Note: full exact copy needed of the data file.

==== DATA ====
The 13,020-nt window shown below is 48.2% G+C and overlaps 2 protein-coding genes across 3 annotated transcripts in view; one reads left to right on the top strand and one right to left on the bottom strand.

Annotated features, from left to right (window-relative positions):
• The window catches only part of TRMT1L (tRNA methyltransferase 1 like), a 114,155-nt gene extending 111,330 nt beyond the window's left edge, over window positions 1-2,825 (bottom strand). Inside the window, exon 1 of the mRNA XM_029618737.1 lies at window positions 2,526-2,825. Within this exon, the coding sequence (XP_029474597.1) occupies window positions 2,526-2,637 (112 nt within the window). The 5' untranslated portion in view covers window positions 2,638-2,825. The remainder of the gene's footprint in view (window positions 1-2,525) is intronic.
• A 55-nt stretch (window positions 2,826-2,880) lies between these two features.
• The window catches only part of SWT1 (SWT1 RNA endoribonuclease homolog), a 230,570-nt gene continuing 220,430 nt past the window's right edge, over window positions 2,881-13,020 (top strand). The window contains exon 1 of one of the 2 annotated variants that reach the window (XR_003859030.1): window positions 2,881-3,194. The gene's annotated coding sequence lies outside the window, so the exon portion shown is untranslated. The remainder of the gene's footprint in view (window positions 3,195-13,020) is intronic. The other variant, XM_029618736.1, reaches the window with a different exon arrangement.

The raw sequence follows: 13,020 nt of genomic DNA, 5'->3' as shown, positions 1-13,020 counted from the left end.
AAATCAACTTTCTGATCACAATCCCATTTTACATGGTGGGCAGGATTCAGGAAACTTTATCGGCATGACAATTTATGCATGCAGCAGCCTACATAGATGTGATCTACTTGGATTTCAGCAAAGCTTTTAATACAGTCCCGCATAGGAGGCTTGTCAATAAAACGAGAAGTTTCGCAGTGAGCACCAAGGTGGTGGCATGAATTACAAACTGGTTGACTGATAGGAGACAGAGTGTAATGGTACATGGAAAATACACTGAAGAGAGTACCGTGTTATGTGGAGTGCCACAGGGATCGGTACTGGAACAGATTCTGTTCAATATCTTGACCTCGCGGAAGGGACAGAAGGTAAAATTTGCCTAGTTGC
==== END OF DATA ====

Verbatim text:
The 13,020-nt window shown below is 48.2% G+C and overlaps 2 protein-coding genes across 3 annotated transcripts in view; one reads left to right on the top strand and one right to left on the bottom strand.

Annotated features, from left to right (window-relative positions):
• The window catches only part of TRMT1L (tRNA methyltransferase 1 like), a 114,155-nt gene extending 111,330 nt beyond the window's left edge, over window positions 1-2,825 (bottom strand). Inside the window, exon 1 of the mRNA XM_029618737.1 lies at window positions 2,526-2,825. Within this exon, the coding sequence (XP_029474597.1) occupies window positions 2,526-2,637 (112 nt within the window). The 5' untranslated portion in view covers window positions 2,638-2,825. The remainder of the gene's footprint in view (window positions 1-2,525) is intronic.
• A 55-nt stretch (window positions 2,826-2,880) lies between these two features.
• The window catches only part of SWT1 (SWT1 RNA endoribonuclease homolog), a 230,570-nt gene continuing 220,430 nt past the window's right edge, over window positions 2,881-13,020 (top strand). The window contains exon 1 of one of the 2 annotated variants that reach the window (XR_003859030.1): window positions 2,881-3,194. The gene's annotated coding sequence lies outside the window, so the exon portion shown is untranslated. The remainder of the gene's footprint in view (window positions 3,195-13,020) is intronic. The other variant, XM_029618736.1, reaches the window with a different exon arrangement.

The raw sequence follows: 13,020 nt of genomic DNA, 5'->3' as shown, positions 1-13,020 counted from the left end.
AAATCAACTTTCTGATCACAATCCCATTTTACATGGTGGGCAGGATTCAGGAAACTTTATCGGCATGACAATTTATGCATGCAGCAGCCTACATAGATGTGATCTACTTGGATTTCAGCAAAGCTTTTAATACAGTCCCGCATAGGAGGCTTGTCAATAAAACGAGAAGTTTCGCAGTGAGCACCAAGGTGGTGGCATGAATTACAAACTGGTTGACTGATAGGAGACAGAGTGTAATGGTACATGGAAAATACACTGAAGAGAGTACCGTGTTATGTGGAGTGCCACAGGGATCGGTACTGGAACAGATTCTGTTCAATATCTTGACCTCGCGGAAGGGACAGAAGGTAAAATTTGCCTAGTTGC